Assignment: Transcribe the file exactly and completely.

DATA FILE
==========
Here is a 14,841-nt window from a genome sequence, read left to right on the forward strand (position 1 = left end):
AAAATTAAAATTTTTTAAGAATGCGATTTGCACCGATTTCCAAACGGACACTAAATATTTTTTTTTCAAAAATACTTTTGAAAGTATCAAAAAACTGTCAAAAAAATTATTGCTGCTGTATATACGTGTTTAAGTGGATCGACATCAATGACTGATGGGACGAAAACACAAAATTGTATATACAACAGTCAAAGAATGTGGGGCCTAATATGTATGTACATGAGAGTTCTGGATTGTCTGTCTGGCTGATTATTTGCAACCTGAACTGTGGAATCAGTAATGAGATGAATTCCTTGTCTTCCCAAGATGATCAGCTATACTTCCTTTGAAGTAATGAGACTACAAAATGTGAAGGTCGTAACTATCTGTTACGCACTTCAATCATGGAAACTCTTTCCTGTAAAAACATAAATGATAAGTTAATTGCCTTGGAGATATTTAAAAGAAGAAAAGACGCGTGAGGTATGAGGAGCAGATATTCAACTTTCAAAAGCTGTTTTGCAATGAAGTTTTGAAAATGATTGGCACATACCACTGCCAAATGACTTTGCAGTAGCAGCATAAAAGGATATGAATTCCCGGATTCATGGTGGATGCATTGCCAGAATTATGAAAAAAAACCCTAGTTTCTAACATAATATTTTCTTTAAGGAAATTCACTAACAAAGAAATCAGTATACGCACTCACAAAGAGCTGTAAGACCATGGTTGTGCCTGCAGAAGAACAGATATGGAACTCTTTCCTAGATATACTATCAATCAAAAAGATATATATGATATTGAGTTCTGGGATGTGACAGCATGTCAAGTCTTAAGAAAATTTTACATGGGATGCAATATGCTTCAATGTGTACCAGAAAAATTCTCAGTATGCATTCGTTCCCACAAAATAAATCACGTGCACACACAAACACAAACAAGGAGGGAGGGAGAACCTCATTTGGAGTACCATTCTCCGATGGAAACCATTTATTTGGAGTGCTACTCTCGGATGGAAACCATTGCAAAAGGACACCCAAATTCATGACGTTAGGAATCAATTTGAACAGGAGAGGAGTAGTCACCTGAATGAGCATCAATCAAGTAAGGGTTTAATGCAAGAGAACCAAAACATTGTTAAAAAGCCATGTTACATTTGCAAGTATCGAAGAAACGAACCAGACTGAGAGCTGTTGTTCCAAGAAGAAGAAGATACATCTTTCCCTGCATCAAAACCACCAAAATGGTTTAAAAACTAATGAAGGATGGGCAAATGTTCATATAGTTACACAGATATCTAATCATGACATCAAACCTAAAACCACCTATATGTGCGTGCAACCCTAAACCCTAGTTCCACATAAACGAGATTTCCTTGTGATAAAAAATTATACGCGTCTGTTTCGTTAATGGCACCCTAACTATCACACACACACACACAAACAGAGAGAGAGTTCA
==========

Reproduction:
Here is a 14,841-nt window from a genome sequence, read left to right on the forward strand (position 1 = left end):
AAAATTAAAATTTTTTAAGAATGCGATTTGCACCGATTTCCAAACGGACACTAAATATTTTTTTTTCAAAAATACTTTTGAAAGTATCAAAAAACTGTCAAAAAAATTATTGCTGCTGTATATACGTGTTTAAGTGGATCGACATCAATGACTGATGGGACGAAAACACAAAATTGTATATACAACAGTCAAAGAATGTGGGGCCTAATATGTATGTACATGAGAGTTCTGGATTGTCTGTCTGGCTGATTATTTGCAACCTGAACTGTGGAATCAGTAATGAGATGAATTCCTTGTCTTCCCAAGATGATCAGCTATACTTCCTTTGAAGTAATGAGACTACAAAATGTGAAGGTCGTAACTATCTGTTACGCACTTCAATCATGGAAACTCTTTCCTGTAAAAACATAAATGATAAGTTAATTGCCTTGGAGATATTTAAAAGAAGAAAAGACGCGTGAGGTATGAGGAGCAGATATTCAACTTTCAAAAGCTGTTTTGCAATGAAGTTTTGAAAATGATTGGCACATACCACTGCCAAATGACTTTGCAGTAGCAGCATAAAAGGATATGAATTCCCGGATTCATGGTGGATGCATTGCCAGAATTATGAAAAAAAACCCTAGTTTCTAACATAATATTTTCTTTAAGGAAATTCACTAACAAAGAAATCAGTATACGCACTCACAAAGAGCTGTAAGACCATGGTTGTGCCTGCAGAAGAACAGATATGGAACTCTTTCCTAGATATACTATCAATCAAAAAGATATATATGATATTGAGTTCTGGGATGTGACAGCATGTCAAGTCTTAAGAAAATTTTACATGGGATGCAATATGCTTCAATGTGTACCAGAAAAATTCTCAGTATGCATTCGTTCCCACAAAATAAATCACGTGCACACACAAACACAAACAAGGAGGGAGGGAGAACCTCATTTGGAGTACCATTCTCCGATGGAAACCATTTATTTGGAGTGCTACTCTCGGATGGAAACCATTGCAAAAGGACACCCAAATTCATGACGTTAGGAATCAATTTGAACAGGAGAGGAGTAGTCACCTGAATGAGCATCAATCAAGTAAGGGTTTAATGCAAGAGAACCAAAACATTGTTAAAAAGCCATGTTACATTTGCAAGTATCGAAGAAACGAACCAGACTGAGAGCTGTTGTTCCAAGAAGAAGAAGATACATCTTTCCCTGCATCAAAACCACCAAAATGGTTTAAAAACTAATGAAGGATGGGCAAATGTTCATATAGTTACACAGATATCTAATCATGACATCAAACCTAAAACCACCTATATGTGCGTGCAACCCTAAACCCTAGTTCCACATAAACGAGATTTCCTTGTGATAAAAAATTATACGCGTCTGTTTCGTTAATGGCACCCTAACTATCACACACACACACACAAACAGAGAGAGAGTTCA